What advice do you have for other advisors who are focusing on the senior market?
Start off with a good education, lead up with great product knowledge and, 100 percent of the time, always do what’s in the best interest of your clients. That may work for you, financially, or it may not, but you have to do what’s right for the client, every time.

Joshua Mellberg
J.D. Mellberg Financial / Tuscon, Ariz. / Age: 29

What led you to make seniors a primary focus of your practice?
I began my career setting up estate plans, conducting 800 interviews in my first year. These interviews taught me a lot about what it takes to be financially stable during retirement. I wanted to use what I learned to take the stress away from clients so they could enjoy their retirement years, instead of worrying about the market every day.

How do you communicate so effectively with someone 1-2 generations older than yourself?
Success in this field not does directly correlate to the number of years on your resume; rather the experience level is exponential. The more people you see, the more tools you gain and the more experienced you become. Every year, I conduct more than 1,500 appointments. This type of experience enables me to work on more complicated cases, bringing a greater value to my clients.

In what ways are you embracing electronic media and other media, including radio or television?
Part of the data we collect from our prospects and clients are their e-mail addresses, their financial concerns and what personally interests them. We utilize that information to e-mail pertinent articles and videos that are in alignment with those concerns and interests. We’ve found that the impact this has had is tremendous. Through constant contact we’re proactively serving their needs and keeping our clients educated and informed about the market and how it affects the lifestyle they desire.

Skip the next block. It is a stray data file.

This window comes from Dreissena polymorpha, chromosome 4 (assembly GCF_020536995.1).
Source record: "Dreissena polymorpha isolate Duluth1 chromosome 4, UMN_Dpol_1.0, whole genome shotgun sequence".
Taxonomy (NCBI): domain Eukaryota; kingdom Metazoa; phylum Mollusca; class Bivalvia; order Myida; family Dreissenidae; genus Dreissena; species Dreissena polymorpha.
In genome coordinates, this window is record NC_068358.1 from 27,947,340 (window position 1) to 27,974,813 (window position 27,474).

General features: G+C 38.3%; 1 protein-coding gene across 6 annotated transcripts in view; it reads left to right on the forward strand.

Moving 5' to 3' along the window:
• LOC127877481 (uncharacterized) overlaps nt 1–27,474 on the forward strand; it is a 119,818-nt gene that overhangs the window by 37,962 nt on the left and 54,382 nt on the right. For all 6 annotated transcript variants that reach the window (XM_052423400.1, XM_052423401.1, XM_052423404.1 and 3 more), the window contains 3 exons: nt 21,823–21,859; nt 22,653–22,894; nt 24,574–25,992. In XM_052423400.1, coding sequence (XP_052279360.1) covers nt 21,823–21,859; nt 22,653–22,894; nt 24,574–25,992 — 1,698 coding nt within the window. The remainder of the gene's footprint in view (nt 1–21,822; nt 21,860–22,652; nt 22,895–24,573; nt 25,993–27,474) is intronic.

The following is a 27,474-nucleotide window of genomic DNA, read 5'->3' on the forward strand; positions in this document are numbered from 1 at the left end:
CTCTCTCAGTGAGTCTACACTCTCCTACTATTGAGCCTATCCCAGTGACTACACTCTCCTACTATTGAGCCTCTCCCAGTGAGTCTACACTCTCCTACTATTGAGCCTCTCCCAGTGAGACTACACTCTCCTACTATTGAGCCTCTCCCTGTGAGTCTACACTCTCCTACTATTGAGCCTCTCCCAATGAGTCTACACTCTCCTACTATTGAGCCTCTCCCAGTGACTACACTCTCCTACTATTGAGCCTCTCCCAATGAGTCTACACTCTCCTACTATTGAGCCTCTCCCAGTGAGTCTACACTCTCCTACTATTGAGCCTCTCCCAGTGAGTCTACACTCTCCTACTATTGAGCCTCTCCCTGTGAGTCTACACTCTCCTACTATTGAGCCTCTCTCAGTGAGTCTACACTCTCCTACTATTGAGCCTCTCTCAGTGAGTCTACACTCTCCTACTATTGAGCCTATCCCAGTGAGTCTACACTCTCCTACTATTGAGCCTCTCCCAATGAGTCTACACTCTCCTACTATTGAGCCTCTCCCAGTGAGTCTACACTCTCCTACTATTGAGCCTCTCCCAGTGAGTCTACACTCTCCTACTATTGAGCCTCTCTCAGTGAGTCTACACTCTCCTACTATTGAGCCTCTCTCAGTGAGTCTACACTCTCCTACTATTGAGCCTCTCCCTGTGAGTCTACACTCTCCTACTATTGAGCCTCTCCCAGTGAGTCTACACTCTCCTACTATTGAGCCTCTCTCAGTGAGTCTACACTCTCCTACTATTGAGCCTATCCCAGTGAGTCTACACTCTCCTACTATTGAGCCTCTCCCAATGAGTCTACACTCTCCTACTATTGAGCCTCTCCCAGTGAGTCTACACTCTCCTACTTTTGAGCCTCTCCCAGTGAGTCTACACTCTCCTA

What are the biggest challenges for advisors today, and how are you overcoming them?Demonstrating competency, ethics and credibility is often the biggest challenge for advisors today.
By the time a potential client comes in for an appointment, they have already heard my message and know I am competent. First, I find out exactly what they want. I repeat back what I have heard to ensure we are on the same page. I then ask them for permission to give my professional opinion, with any concerns I may have. My communications process is about building trust and coaching them on making sound decisions.

What advice do you give other advisors who are focusing on the senior market?
Invest in yourself and your education because the more you learn, the easier it’s going to get. Attend a seminar at least once a quarter, if not once a month, from top people in the profession. Also, find a mentor in your specific area of focus who is 10 times better than you, so you can learn from their expertise.

To obtain new clients, appointment volume is critical. My marketing efforts are focused on securing appointments with two new qualified leads a day. When you see enough people, you’ll do what is right for your client versus what it takes to pay the rent.